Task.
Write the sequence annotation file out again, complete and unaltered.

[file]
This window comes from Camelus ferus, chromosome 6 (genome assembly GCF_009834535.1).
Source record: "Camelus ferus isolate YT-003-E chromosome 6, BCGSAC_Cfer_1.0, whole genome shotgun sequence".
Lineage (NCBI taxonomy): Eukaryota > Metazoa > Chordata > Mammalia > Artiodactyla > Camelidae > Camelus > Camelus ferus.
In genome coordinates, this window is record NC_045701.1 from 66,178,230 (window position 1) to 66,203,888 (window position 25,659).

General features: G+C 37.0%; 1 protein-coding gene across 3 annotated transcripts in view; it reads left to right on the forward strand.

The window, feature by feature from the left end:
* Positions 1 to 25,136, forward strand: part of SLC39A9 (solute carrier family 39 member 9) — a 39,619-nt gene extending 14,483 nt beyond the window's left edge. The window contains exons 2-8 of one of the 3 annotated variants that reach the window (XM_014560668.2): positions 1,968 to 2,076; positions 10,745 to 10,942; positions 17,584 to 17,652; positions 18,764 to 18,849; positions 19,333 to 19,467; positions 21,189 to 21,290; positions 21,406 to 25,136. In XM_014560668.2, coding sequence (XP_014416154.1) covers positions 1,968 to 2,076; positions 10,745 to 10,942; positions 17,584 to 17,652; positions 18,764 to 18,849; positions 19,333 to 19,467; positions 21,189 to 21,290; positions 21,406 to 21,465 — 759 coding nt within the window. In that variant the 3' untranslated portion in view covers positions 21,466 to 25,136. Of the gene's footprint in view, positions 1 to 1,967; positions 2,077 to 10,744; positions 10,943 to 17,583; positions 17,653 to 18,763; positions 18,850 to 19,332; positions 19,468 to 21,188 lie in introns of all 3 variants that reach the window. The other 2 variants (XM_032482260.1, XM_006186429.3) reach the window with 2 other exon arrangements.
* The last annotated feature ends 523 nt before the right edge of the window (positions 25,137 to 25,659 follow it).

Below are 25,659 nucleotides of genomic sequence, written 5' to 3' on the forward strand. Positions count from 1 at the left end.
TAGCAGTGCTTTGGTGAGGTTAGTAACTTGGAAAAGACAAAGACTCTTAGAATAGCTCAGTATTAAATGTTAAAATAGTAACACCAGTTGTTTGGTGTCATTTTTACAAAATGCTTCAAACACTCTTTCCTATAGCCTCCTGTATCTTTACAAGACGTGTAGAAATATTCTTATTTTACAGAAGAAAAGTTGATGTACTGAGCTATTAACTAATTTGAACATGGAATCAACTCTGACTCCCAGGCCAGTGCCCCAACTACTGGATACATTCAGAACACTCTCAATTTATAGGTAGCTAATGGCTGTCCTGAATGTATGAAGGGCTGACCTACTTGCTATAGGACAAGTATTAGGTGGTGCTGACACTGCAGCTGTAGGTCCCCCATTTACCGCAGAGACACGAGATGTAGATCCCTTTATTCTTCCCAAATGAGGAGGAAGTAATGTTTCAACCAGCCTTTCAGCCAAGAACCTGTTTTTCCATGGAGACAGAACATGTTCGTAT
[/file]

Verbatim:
This window comes from Camelus ferus, chromosome 6 (genome assembly GCF_009834535.1).
Source record: "Camelus ferus isolate YT-003-E chromosome 6, BCGSAC_Cfer_1.0, whole genome shotgun sequence".
Lineage (NCBI taxonomy): Eukaryota > Metazoa > Chordata > Mammalia > Artiodactyla > Camelidae > Camelus > Camelus ferus.
In genome coordinates, this window is record NC_045701.1 from 66,178,230 (window position 1) to 66,203,888 (window position 25,659).

General features: G+C 37.0%; 1 protein-coding gene across 3 annotated transcripts in view; it reads left to right on the forward strand.

The window, feature by feature from the left end:
* Positions 1 to 25,136, forward strand: part of SLC39A9 (solute carrier family 39 member 9) — a 39,619-nt gene extending 14,483 nt beyond the window's left edge. The window contains exons 2-8 of one of the 3 annotated variants that reach the window (XM_014560668.2): positions 1,968 to 2,076; positions 10,745 to 10,942; positions 17,584 to 17,652; positions 18,764 to 18,849; positions 19,333 to 19,467; positions 21,189 to 21,290; positions 21,406 to 25,136. In XM_014560668.2, coding sequence (XP_014416154.1) covers positions 1,968 to 2,076; positions 10,745 to 10,942; positions 17,584 to 17,652; positions 18,764 to 18,849; positions 19,333 to 19,467; positions 21,189 to 21,290; positions 21,406 to 21,465 — 759 coding nt within the window. In that variant the 3' untranslated portion in view covers positions 21,466 to 25,136. Of the gene's footprint in view, positions 1 to 1,967; positions 2,077 to 10,744; positions 10,943 to 17,583; positions 17,653 to 18,763; positions 18,850 to 19,332; positions 19,468 to 21,188 lie in introns of all 3 variants that reach the window. The other 2 variants (XM_032482260.1, XM_006186429.3) reach the window with 2 other exon arrangements.
* The last annotated feature ends 523 nt before the right edge of the window (positions 25,137 to 25,659 follow it).

Below are 25,659 nucleotides of genomic sequence, written 5' to 3' on the forward strand. Positions count from 1 at the left end.
TAGCAGTGCTTTGGTGAGGTTAGTAACTTGGAAAAGACAAAGACTCTTAGAATAGCTCAGTATTAAATGTTAAAATAGTAACACCAGTTGTTTGGTGTCATTTTTACAAAATGCTTCAAACACTCTTTCCTATAGCCTCCTGTATCTTTACAAGACGTGTAGAAATATTCTTATTTTACAGAAGAAAAGTTGATGTACTGAGCTATTAACTAATTTGAACATGGAATCAACTCTGACTCCCAGGCCAGTGCCCCAACTACTGGATACATTCAGAACACTCTCAATTTATAGGTAGCTAATGGCTGTCCTGAATGTATGAAGGGCTGACCTACTTGCTATAGGACAAGTATTAGGTGGTGCTGACACTGCAGCTGTAGGTCCCCCATTTACCGCAGAGACACGAGATGTAGATCCCTTTATTCTTCCCAAATGAGGAGGAAGTAATGTTTCAACCAGCCTTTCAGCCAAGAACCTGTTTTTCCATGGAGACAGAACATGTTCGTAT